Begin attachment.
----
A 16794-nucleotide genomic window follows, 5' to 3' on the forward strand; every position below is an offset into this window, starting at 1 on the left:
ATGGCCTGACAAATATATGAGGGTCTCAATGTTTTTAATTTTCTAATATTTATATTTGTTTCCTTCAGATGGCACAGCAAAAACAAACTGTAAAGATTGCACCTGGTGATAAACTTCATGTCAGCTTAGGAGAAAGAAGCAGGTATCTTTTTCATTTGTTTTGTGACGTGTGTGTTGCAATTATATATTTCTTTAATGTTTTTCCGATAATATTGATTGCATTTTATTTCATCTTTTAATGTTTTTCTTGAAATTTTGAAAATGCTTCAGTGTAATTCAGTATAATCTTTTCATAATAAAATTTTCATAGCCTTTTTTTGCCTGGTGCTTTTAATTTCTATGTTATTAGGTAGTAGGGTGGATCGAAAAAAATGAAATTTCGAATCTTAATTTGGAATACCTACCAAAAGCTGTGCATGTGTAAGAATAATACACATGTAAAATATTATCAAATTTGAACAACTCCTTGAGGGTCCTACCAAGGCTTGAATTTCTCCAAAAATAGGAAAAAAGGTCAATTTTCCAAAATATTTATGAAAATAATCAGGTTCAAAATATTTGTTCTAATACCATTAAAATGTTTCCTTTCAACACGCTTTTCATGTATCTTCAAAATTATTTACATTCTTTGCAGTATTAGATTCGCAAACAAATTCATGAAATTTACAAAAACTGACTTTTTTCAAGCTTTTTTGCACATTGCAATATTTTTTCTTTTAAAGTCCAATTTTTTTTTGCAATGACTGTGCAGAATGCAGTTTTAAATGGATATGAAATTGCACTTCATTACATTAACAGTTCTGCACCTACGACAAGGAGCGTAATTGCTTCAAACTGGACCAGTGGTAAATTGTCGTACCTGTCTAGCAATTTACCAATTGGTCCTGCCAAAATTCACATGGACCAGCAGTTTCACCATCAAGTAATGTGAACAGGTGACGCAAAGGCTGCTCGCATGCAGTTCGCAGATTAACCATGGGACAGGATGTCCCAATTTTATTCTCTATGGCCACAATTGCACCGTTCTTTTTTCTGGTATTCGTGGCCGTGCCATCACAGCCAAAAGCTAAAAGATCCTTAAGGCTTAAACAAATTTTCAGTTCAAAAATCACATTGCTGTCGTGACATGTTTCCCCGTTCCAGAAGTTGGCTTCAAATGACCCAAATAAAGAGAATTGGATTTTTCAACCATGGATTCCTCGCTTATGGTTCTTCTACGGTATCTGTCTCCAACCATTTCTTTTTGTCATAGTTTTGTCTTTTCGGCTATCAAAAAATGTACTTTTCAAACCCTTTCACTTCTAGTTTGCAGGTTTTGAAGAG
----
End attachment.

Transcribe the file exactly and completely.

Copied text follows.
A 16794-nucleotide genomic window follows, 5' to 3' on the forward strand; every position below is an offset into this window, starting at 1 on the left:
ATGGCCTGACAAATATATGAGGGTCTCAATGTTTTTAATTTTCTAATATTTATATTTGTTTCCTTCAGATGGCACAGCAAAAACAAACTGTAAAGATTGCACCTGGTGATAAACTTCATGTCAGCTTAGGAGAAAGAAGCAGGTATCTTTTTCATTTGTTTTGTGACGTGTGTGTTGCAATTATATATTTCTTTAATGTTTTTCCGATAATATTGATTGCATTTTATTTCATCTTTTAATGTTTTTCTTGAAATTTTGAAAATGCTTCAGTGTAATTCAGTATAATCTTTTCATAATAAAATTTTCATAGCCTTTTTTTGCCTGGTGCTTTTAATTTCTATGTTATTAGGTAGTAGGGTGGATCGAAAAAAATGAAATTTCGAATCTTAATTTGGAATACCTACCAAAAGCTGTGCATGTGTAAGAATAATACACATGTAAAATATTATCAAATTTGAACAACTCCTTGAGGGTCCTACCAAGGCTTGAATTTCTCCAAAAATAGGAAAAAAGGTCAATTTTCCAAAATATTTATGAAAATAATCAGGTTCAAAATATTTGTTCTAATACCATTAAAATGTTTCCTTTCAACACGCTTTTCATGTATCTTCAAAATTATTTACATTCTTTGCAGTATTAGATTCGCAAACAAATTCATGAAATTTACAAAAACTGACTTTTTTCAAGCTTTTTTGCACATTGCAATATTTTTTCTTTTAAAGTCCAATTTTTTTTTGCAATGACTGTGCAGAATGCAGTTTTAAATGGATATGAAATTGCACTTCATTACATTAACAGTTCTGCACCTACGACAAGGAGCGTAATTGCTTCAAACTGGACCAGTGGTAAATTGTCGTACCTGTCTAGCAATTTACCAATTGGTCCTGCCAAAATTCACATGGACCAGCAGTTTCACCATCAAGTAATGTGAACAGGTGACGCAAAGGCTGCTCGCATGCAGTTCGCAGATTAACCATGGGACAGGATGTCCCAATTTTATTCTCTATGGCCACAATTGCACCGTTCTTTTTTCTGGTATTCGTGGCCGTGCCATCACAGCCAAAAGCTAAAAGATCCTTAAGGCTTAAACAAATTTTCAGTTCAAAAATCACATTGCTGTCGTGACATGTTTCCCCGTTCCAGAAGTTGGCTTCAAATGACCCAAATAAAGAGAATTGGATTTTTCAACCATGGATTCCTCGCTTATGGTTCTTCTACGGTATCTGTCTCCAACCATTTCTTTTTGTCATAGTTTTGTCTTTTCGGCTATCAAAAAATGTACTTTTCAAACCCTTTCACTTCTAGTTTGCAGGTTTTGAAGAG